Tell us a bit about yourself and what you're working on?
My name is Sofie Lindblom, I’m 27 years old but some people mistake me for being 17. I was born in Stockholm, Sweden and am currently based here again after moving between different cities for a couple of years. I love adventures. Therefore I’ve spent most of the money I’ve earned on traveling the world. Because for every country you go to you learn a little bit more about the world and about yourself. You broaden your perspectives and develop empathy for cultures and lives different from your own. This addiction to adventures and seeing the world has helped me a lot in my professional life working with innovation and technological development. Since last year I’m the CEO and co-founder of a company called ideation360. Our mission is to empower organizations to innovate through modern platforms and methods. It is the journey of a lifetime to build a company from the ground up. I hope more women dare to make the jump because the learnings are invaluable even if it is hard work too.
How did you first get involved in tech?
As a kid I was curious and loved to play. Most kids love to play but I LOVED to play. When growing up that curiosity and creativity translated to several different hobbies, adventures, jobs and educations. I ended up studying engineering by coincidence. I didn’t think it was something for me but after switching programs from focusing on hardware to software I fell in love with it. I also had no idea you could work with Innovation Management until my third year at university when I found a course about it outside my curriculum. I was studying for a master in Computer Science and Media Technology but decided to take the Innovation Management course on the side. Since then I’ve been obsessed with creativity and how it transforms into innovation. Technology is a very important driver and enabler for innovation so I’m happy I also finished my Master in Computer Science and Media Technology.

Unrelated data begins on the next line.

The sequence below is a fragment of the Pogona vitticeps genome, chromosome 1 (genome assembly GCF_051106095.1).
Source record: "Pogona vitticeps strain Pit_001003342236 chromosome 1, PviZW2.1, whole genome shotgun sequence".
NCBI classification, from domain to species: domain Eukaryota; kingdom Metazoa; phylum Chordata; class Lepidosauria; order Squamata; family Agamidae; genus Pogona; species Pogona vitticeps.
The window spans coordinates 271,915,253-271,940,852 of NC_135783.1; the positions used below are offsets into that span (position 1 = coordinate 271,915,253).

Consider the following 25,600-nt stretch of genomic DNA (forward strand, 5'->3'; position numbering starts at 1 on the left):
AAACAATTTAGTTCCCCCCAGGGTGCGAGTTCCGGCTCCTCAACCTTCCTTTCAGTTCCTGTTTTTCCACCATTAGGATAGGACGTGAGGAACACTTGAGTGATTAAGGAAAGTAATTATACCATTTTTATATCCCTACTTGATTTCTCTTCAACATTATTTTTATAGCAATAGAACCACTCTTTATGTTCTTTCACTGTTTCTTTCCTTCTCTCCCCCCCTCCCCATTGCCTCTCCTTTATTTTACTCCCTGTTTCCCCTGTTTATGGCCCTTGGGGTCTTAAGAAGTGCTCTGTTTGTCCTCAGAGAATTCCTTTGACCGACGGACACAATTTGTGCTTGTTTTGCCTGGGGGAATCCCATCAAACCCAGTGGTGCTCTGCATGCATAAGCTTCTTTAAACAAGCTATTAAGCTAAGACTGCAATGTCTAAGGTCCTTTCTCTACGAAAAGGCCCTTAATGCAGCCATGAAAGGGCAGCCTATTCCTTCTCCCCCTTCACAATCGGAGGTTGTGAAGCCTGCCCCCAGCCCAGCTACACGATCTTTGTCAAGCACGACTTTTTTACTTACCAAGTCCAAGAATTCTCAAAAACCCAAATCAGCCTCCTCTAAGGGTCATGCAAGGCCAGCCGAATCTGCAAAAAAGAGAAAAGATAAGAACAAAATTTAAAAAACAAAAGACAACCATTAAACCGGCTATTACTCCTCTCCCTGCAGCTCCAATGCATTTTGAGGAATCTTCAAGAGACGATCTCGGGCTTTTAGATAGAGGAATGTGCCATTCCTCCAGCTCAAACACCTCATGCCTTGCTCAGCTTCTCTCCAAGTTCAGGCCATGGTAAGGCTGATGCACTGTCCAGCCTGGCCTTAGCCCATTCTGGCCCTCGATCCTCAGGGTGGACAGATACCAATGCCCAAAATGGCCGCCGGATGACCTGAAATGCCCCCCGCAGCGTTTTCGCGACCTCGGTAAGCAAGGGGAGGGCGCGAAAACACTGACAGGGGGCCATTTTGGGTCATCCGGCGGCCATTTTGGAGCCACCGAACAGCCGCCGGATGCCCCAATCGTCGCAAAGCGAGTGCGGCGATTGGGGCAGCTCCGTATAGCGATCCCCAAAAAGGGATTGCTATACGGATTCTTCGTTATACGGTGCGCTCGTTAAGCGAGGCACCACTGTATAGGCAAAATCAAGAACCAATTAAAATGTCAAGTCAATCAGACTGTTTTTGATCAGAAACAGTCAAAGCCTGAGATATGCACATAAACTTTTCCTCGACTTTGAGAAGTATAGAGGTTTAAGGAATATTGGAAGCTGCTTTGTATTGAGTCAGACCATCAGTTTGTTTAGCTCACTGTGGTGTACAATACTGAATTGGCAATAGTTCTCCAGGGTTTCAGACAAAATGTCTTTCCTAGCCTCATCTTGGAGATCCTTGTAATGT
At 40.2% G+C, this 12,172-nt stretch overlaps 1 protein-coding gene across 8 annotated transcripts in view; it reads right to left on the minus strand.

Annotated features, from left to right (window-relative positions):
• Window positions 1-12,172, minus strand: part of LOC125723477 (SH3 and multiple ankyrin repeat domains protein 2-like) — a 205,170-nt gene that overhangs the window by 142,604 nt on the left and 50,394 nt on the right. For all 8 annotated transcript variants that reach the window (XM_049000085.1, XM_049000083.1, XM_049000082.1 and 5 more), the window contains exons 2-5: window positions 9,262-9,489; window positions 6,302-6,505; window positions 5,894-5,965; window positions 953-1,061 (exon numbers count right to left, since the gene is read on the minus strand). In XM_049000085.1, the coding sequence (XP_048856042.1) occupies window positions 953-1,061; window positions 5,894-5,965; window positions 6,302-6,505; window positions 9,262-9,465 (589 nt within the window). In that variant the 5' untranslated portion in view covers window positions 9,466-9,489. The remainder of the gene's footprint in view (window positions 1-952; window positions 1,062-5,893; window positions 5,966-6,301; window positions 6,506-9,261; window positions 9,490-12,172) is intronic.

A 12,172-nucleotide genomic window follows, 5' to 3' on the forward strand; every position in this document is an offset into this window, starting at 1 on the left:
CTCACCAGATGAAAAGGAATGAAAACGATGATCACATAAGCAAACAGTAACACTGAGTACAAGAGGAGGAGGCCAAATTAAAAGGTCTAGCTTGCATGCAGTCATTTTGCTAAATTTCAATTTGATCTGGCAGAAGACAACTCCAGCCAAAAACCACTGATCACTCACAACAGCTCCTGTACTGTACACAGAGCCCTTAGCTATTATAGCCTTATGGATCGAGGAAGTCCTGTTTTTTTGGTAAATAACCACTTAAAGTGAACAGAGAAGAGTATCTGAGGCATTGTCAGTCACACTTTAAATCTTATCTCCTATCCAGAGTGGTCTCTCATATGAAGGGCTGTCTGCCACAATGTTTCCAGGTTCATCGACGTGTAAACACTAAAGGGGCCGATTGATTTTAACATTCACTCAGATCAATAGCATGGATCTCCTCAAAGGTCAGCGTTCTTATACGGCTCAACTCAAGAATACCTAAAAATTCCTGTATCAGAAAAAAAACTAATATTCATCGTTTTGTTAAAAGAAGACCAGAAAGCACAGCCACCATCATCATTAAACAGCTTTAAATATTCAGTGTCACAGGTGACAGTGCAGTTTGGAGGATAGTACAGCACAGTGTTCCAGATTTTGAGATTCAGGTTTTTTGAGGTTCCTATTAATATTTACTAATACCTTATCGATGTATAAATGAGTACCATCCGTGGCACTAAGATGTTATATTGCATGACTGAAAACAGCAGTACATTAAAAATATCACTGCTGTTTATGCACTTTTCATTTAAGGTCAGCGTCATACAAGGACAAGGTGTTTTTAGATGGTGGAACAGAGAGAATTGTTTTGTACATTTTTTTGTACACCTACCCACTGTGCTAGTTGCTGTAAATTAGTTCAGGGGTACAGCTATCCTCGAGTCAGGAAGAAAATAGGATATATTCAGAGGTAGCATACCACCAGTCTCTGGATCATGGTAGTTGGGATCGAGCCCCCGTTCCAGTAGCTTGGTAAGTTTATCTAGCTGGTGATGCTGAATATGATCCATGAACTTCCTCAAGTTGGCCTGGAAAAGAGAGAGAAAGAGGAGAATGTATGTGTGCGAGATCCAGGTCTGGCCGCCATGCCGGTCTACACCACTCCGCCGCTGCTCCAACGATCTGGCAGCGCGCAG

Why are role models so important?
I believe it is important to create a wide variety of role models within different industries and fields. Taking engineers as an example you don’t have to love jolt cola and be like the guys in the TV show “Silicon Valley” to become great at math or programming. You can love high heels and parties and still rock those algorithms. I even did a TED talk on this topic called “IT girls are the new it girls”. We need role models that are world famous to lead the way but we also need role models closer by that we can identify with. Growing up you might have a hard time to identify with a CEO of Fortune 500 company but the 30 year old female engineer across the street who has cool job, a nice apartment, goes on holiday to amazing destinations and can take care of herself – her you might have an easier time to identify with and be inspired by. I really believe a more diverse set of role models is the one answer to the lack of diversity we see in so many companies, board rooms, CEO and founder positions.
Can you give us an example of how a role model has influenced you and your career?
I get inspired by people who have the guts to go their own way and speak up. People who dare to break structures, question inequalities and challenge how it has always been. No matter if it is a CEO of a big company or someone in the line at the gas station. The woman who has had the biggest influence on me so far in my career is my first manager at Spotify. She took a chance in hiring me and then supported me through five different roles in three years at Spotify. I learned a lot from her and have a lot to thank her for. I called her Batman, she called me Robin.
You can find Sofie on Twitter as @SosLindblom